ONE Apus Update: Devastating Drone Video Footage
On November 30th, the MV One Apus had a massive shipping container collapse as it was hit by a storm and massive waves in the Pacific Ocean on its way to the Port of Long Beach. We blogged about all the details surrounding the unfortunate incident, including the estimate from an Ocean Network Express (ONE) press release that over 1,900 shipping containers could have been lost or damaged. While technically not wrong, that figure now seems like a significant understatement.
1,900 turned out to be a closer number to just the amount of shipping containers lost overboard. The containers remaining on the ship are not a pretty sight. Estimates now are saying 2,250 containers have been lost or damaged with more than not of them being 40 ft containers, making for a very high TEU (twenty-foot equivalent unit) count. Gavin van Marle reports in an article for the Loadstar:
New analysis of drone video footage of the ONE Apus container vessel, which suffered a dramatic stack collapse on 30 November in the Pacific, has revealed that as much as 4,500 teu could be lost or damaged.
The carrier confirmed that 1,816 containers had been lost overboard, including 64 dangerous goods (DG) boxes. It abandoned its route and returned to Japan, berthing at Kobe last week.
They say a picture is worth a thousand words, so let’s take a look at millions of words worth with 24-pictures-per-second videos of what those devastating container stack collapses look like on the ONE Apus. There are several videos on Youtube of containership and its unfortunate boxes, but gCaptain shared WK Webster & Company’s drone footage that van Marle refers to above:
The Loadstar article quotes WK Webster’s assessment of the damage:
“It can be seen [from the drone footage] that there are 22 bays on deck, of which 16 have collapsed to both port and starboard, leaving only six fully or partially intact,” said Michael Hird, director of cargo casualty management at WK Webster.
“With 20 rows of containers per bay, and with stack heights of between six and eight containers, we anticipate that approximately 2,250 containers have been lost or damaged.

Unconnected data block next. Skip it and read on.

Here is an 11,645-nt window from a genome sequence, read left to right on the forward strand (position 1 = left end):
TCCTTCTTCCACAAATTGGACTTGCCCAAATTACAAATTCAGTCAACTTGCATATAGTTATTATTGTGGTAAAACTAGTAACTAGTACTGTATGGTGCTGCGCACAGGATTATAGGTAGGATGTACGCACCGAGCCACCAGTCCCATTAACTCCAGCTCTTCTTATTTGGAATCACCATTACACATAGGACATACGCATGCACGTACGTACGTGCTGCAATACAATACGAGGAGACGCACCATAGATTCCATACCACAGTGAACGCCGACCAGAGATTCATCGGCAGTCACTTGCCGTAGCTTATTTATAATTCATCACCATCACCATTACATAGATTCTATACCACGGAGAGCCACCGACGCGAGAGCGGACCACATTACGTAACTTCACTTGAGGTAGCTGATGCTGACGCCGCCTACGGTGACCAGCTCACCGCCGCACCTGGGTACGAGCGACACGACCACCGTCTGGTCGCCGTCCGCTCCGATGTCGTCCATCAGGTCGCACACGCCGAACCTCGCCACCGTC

“It will also be noted that the vast majority appear to be 40ft units and, therefore, equivalent to approximately 4,500 teu,” he said, adding that that figure would include the 1,816 units already reported by ONE.
“That would leave just over 400 collapsed on deck – except that the photos look like there are more than that on deck. So I suspect the numbers may change a little as the vessel sorts through the debris during the discharge operations,” he said.
When the ONE Apus ran into trouble, it was near Hawaii. Rather than complete its journey to the Port of Long Beach, the ship abandoned its route and headed back to Japan, where it docked, the damage is being assessed, and the process of offloading the containers have begun.
Several videos of the containership have been posted on Youtube from the period it was docking to being anchored at port. Here are a few that zoom in on those damaged containers.
Here’s one last video that compares a loaded One Apus to the mess the ship was in after the storm, helping to add a little more perspective to just how bad of a container collapse this was.
I’ve done my best to avoid mentioning cargo insurance through this post, despite the fact that WK Webster is a cargo claims consultancy company. However, I would be remiss not to mention just how much financial loss in cargo damage this stack collapse represents. The Maritime Executive reports:
The unprecedented container collapse aboard the boxship ONE Apus could end up costing $200 million in cargo damage, according to an estimate from a claims consultant.
That is an incredible amount loss, so yeah, always get cargo insurance.